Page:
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OU football: Andrew Raym learning importance of preparation amid challenging transition to center

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Andrew Raym

Sophomore offensive lineman Andrew Raym (center) during the Red River Showdown at the Cotton Bowl on Oct. 9.

The #Sooners conquered TCU on Saturday in a 52-31 homecoming win. Watch our highlights from the game:

Filmed by Georgia Bomar and Justin Jayne

Edited by Georgia Bomar

Whether the water is hot or cold, Andrew Raym is beginning to see the importance of time in the tub.

Icing down or warming up can be vital to recuperation after practices and games, and Oklahoma’s sophomore center is starting to take notice of that, making a concerted effort to care for his body more seriously than before. Raym was slowed during nonconference play by an undisclosed medical issue, which kept the Sooners’ projected starting center from claiming that role until Sept. 25 against West Virginia.

Even after he recovered, Raym’s first start became a baptism by fire against the Mountaineers’ front, which has two players among the Big 12’s top five sacks leaders. WVU tallied three sacks that game, and OU offensive line coach Bill Bedenbaugh said afterward he put his group in bad positions at times, leading to one of Raym and his linemates’ worst performances this fall.

“He’s extremely inexperienced. He just has not seen the things that previous guys have,” Bedenbaugh said of Raym. “I’ve gotta get him up to speed. … The effort’s not the problem, playing hard is not the problem. It's relaxing, settling down, having the confidence in what we are doing and what you're calling, and then those things will come together, but it is a process that takes time.”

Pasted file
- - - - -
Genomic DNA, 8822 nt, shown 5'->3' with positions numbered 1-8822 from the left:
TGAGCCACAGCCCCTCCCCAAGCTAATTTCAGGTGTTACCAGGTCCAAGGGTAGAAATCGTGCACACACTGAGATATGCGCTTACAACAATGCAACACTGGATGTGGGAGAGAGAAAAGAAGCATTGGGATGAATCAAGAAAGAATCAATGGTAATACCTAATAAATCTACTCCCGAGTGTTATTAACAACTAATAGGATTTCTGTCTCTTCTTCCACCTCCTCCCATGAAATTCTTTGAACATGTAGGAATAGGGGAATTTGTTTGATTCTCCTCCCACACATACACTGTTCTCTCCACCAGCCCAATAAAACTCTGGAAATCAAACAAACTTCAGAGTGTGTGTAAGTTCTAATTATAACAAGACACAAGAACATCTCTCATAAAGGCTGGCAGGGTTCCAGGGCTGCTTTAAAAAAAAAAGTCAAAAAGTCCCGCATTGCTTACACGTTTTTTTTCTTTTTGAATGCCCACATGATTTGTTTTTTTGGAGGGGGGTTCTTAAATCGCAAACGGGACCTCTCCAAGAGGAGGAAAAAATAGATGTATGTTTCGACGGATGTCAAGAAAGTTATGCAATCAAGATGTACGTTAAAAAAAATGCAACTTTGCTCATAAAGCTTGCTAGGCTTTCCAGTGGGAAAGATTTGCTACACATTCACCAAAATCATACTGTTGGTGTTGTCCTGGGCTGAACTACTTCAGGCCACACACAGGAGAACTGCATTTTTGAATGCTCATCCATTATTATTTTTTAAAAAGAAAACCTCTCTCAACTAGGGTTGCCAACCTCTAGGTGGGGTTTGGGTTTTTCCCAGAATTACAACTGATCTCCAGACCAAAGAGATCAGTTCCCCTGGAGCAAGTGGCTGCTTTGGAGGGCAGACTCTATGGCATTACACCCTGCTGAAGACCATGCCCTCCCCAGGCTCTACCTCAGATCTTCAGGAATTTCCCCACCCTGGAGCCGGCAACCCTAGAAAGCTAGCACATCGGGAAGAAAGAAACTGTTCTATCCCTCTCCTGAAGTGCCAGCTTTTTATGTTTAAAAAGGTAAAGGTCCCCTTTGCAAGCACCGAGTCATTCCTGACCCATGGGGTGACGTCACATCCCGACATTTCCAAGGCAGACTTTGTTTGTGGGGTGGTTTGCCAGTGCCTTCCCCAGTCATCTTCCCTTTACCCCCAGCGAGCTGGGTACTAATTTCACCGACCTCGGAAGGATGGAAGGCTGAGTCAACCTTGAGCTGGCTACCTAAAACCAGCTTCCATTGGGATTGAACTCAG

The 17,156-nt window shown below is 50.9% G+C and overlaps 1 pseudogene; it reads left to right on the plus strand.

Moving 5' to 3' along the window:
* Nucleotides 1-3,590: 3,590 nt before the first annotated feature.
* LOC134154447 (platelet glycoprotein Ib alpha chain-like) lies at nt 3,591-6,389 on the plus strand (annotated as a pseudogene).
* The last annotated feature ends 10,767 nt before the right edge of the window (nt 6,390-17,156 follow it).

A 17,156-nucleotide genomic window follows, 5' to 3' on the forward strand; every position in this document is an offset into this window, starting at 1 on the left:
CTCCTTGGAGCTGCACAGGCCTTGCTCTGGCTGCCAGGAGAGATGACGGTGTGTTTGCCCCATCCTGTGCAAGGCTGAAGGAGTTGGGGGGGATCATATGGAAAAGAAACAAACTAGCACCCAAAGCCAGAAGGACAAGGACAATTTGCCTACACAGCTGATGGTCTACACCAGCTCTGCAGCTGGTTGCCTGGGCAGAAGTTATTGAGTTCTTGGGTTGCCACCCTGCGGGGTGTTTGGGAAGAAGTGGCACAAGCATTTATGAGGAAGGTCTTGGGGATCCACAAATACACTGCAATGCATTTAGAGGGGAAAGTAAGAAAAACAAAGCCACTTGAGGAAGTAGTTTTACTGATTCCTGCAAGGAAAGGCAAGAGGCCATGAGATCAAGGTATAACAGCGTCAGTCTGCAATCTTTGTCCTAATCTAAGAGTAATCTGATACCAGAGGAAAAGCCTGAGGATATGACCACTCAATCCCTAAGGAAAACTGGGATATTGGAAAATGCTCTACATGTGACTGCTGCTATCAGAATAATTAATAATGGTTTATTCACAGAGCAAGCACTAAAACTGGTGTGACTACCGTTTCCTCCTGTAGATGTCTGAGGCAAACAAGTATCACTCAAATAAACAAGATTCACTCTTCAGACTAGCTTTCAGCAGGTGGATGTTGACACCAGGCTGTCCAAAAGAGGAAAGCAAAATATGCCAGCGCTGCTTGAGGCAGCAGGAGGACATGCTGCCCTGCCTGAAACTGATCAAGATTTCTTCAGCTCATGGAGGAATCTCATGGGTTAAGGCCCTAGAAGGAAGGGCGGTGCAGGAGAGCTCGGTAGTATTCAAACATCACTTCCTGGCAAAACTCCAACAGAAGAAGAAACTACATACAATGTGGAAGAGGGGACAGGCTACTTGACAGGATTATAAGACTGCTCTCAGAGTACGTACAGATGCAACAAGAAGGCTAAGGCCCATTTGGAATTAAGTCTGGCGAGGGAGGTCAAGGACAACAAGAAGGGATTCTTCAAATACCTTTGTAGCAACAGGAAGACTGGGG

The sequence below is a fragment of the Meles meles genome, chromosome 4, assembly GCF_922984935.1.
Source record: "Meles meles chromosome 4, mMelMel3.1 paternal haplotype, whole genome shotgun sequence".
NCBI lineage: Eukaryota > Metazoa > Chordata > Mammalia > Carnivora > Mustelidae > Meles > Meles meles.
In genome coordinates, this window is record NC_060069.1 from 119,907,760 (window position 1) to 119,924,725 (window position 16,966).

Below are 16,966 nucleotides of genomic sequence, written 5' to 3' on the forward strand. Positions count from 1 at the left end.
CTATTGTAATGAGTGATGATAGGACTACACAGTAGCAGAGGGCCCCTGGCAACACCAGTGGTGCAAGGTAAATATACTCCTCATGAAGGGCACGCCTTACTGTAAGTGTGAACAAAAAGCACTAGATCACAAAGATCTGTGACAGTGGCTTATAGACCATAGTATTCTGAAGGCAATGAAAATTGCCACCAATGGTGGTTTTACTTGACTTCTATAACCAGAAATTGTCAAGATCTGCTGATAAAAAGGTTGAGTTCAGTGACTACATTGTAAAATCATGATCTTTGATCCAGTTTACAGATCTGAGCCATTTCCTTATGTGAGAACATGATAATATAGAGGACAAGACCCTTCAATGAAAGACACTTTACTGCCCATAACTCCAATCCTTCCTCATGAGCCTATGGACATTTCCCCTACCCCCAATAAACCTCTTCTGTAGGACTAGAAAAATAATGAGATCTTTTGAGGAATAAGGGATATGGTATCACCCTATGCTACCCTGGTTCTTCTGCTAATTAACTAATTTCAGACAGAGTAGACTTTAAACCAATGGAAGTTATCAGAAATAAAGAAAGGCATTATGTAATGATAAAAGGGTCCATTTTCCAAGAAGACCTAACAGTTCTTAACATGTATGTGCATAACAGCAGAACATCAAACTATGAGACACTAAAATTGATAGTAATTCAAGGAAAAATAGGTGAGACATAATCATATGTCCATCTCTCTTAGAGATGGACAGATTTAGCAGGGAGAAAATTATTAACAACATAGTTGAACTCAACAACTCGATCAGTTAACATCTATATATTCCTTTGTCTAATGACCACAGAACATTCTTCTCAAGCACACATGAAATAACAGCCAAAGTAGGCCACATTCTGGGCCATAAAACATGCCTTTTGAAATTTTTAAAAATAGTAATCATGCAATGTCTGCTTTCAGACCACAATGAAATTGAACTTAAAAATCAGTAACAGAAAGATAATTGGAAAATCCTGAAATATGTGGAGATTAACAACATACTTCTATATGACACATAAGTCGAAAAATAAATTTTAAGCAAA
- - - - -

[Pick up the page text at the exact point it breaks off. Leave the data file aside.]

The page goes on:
After COVID-19 hampered him as a freshman, Raym has grappled not just physically, but mentally with the transition from guard to his new position. The successor to two-time Big 12 Offensive Lineman of the Year Creed Humphrey, now a rookie NFL starter for Kansas City, still has plenty of room to grow.

“His development has been, like most guys, challenging in a lot of ways,” OU head coach Lincoln Riley said. “When he got in here, he needed to get a lot stronger. That was the biggest thing is he's always been very talented, very athletic, but his strength was definitely an issue early on and he's gonna have to continue to improve that drastically as he goes on, whereas Creed came in here so strong to begin with. There's just a big difference there.”

Indeed, not everything has come easily to the former four-star prospect from nearby Broken Arrow High School who was the top in-state player in his recruiting class. Despite his struggles, he has refused to throw in the towel.

While addressing his physical limitations with therapy and weight room work, Raym is trying to sharpen his intellect as a center with video. The player who declared during fall camp he wants to make his own shoes rather than fill Humphrey’s expects that with enhancements to his mentality, an increase in physicality will follow.

“This season has definitely been a bunch of lessons for me, teaching me a lot and really just getting me in the swing of things,” Raym said. “The one thing I'd say is the biggest thing I've learned is just preparation in the film room, really learning how to break a defense down and understand what's going on, tendencies, what the defense is going to do and certain formations.